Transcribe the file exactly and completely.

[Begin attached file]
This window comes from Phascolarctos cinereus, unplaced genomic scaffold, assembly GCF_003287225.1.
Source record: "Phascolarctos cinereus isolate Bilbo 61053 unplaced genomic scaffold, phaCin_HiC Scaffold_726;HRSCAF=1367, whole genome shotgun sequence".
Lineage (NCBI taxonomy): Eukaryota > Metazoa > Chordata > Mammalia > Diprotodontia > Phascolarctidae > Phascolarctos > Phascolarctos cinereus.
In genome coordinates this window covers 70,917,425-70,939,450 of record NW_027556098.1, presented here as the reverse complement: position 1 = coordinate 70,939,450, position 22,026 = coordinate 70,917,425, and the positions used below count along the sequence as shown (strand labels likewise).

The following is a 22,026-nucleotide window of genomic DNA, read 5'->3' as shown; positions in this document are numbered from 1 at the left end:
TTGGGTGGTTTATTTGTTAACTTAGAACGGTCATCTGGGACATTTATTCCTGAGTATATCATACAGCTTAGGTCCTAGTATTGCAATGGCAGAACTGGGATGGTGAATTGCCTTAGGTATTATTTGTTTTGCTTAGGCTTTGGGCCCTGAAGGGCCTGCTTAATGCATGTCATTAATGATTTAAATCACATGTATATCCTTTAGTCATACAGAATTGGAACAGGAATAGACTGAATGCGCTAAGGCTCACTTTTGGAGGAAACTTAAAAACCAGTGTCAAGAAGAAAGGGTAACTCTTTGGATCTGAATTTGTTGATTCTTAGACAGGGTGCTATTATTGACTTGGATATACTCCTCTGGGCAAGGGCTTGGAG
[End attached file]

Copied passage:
This window comes from Phascolarctos cinereus, unplaced genomic scaffold, assembly GCF_003287225.1.
Source record: "Phascolarctos cinereus isolate Bilbo 61053 unplaced genomic scaffold, phaCin_HiC Scaffold_726;HRSCAF=1367, whole genome shotgun sequence".
Lineage (NCBI taxonomy): Eukaryota > Metazoa > Chordata > Mammalia > Diprotodontia > Phascolarctidae > Phascolarctos > Phascolarctos cinereus.
In genome coordinates this window covers 70,917,425-70,939,450 of record NW_027556098.1, presented here as the reverse complement: position 1 = coordinate 70,939,450, position 22,026 = coordinate 70,917,425, and the positions used below count along the sequence as shown (strand labels likewise).

The following is a 22,026-nucleotide window of genomic DNA, read 5'->3' as shown; positions in this document are numbered from 1 at the left end:
TTGGGTGGTTTATTTGTTAACTTAGAACGGTCATCTGGGACATTTATTCCTGAGTATATCATACAGCTTAGGTCCTAGTATTGCAATGGCAGAACTGGGATGGTGAATTGCCTTAGGTATTATTTGTTTTGCTTAGGCTTTGGGCCCTGAAGGGCCTGCTTAATGCATGTCATTAATGATTTAAATCACATGTATATCCTTTAGTCATACAGAATTGGAACAGGAATAGACTGAATGCGCTAAGGCTCACTTTTGGAGGAAACTTAAAAACCAGTGTCAAGAAGAAAGGGTAACTCTTTGGATCTGAATTTGTTGATTCTTAGACAGGGTGCTATTATTGACTTGGATATACTCCTCTGGGCAAGGGCTTGGAG